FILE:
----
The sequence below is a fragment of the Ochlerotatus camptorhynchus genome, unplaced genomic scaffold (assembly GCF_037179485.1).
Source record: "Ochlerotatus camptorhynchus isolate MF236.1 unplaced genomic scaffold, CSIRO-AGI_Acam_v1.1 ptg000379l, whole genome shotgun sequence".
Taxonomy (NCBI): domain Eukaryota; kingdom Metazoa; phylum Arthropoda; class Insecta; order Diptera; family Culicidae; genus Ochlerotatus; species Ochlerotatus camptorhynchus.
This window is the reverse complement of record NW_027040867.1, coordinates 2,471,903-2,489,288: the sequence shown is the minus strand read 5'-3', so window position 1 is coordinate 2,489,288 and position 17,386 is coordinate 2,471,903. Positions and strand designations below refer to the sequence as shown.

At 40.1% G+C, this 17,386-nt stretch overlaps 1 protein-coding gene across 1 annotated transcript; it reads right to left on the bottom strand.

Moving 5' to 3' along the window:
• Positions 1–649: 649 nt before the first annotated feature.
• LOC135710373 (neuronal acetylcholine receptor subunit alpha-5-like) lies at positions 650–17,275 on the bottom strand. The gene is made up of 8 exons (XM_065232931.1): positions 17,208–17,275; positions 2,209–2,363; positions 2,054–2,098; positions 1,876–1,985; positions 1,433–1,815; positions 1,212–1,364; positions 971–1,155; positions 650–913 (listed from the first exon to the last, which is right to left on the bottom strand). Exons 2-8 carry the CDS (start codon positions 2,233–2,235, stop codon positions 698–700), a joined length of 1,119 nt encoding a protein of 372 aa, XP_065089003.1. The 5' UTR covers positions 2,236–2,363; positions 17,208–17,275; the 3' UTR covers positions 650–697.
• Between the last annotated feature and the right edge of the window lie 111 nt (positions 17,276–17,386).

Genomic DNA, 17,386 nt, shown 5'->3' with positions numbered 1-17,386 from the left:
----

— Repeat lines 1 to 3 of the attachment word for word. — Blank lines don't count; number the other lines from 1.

The sequence below is a fragment of the Ochlerotatus camptorhynchus genome, unplaced genomic scaffold (assembly GCF_037179485.1).
Source record: "Ochlerotatus camptorhynchus isolate MF236.1 unplaced genomic scaffold, CSIRO-AGI_Acam_v1.1 ptg000379l, whole genome shotgun sequence".
Taxonomy (NCBI): domain Eukaryota; kingdom Metazoa; phylum Arthropoda; class Insecta; order Diptera; family Culicidae; genus Ochlerotatus; species Ochlerotatus camptorhynchus.